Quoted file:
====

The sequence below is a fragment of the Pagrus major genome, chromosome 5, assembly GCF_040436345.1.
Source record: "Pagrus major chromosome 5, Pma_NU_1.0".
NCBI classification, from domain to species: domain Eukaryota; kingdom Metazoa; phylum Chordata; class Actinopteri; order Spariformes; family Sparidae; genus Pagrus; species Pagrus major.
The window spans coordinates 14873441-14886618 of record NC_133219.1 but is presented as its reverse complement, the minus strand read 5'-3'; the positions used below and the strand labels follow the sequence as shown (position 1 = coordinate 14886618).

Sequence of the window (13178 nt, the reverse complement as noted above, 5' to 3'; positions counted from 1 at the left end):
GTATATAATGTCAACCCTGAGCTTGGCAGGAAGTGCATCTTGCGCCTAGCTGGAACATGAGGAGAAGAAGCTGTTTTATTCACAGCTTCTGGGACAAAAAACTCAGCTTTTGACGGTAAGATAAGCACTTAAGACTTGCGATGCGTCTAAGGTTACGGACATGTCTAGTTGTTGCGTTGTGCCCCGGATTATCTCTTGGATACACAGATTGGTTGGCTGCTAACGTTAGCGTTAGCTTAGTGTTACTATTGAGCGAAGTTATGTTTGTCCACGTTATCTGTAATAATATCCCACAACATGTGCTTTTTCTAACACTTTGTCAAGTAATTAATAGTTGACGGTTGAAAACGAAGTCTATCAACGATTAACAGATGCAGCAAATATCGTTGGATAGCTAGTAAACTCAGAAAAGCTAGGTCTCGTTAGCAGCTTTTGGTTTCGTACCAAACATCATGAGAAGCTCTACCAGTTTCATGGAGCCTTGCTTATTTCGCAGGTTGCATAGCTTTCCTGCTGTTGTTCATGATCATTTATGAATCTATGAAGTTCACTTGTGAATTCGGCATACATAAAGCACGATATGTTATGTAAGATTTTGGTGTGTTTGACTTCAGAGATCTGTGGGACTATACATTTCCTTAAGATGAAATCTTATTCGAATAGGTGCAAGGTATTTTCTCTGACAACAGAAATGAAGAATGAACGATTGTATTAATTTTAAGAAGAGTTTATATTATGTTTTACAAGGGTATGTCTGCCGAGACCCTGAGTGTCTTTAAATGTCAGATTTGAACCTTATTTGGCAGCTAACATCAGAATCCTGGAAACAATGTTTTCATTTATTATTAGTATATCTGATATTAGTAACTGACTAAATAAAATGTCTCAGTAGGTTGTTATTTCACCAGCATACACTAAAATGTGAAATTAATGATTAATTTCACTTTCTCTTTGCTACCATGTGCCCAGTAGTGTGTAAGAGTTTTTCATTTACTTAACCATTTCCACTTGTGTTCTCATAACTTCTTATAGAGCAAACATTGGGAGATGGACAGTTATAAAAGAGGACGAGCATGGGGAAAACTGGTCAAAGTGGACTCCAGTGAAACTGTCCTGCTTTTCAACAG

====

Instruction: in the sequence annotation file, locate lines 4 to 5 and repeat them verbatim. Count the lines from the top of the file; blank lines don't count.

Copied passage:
The window spans coordinates 14873441-14886618 of record NC_133219.1 but is presented as its reverse complement, the minus strand read 5'-3'; the positions used below and the strand labels follow the sequence as shown (position 1 = coordinate 14886618).

Sequence of the window (13178 nt, the reverse complement as noted above, 5' to 3'; positions counted from 1 at the left end):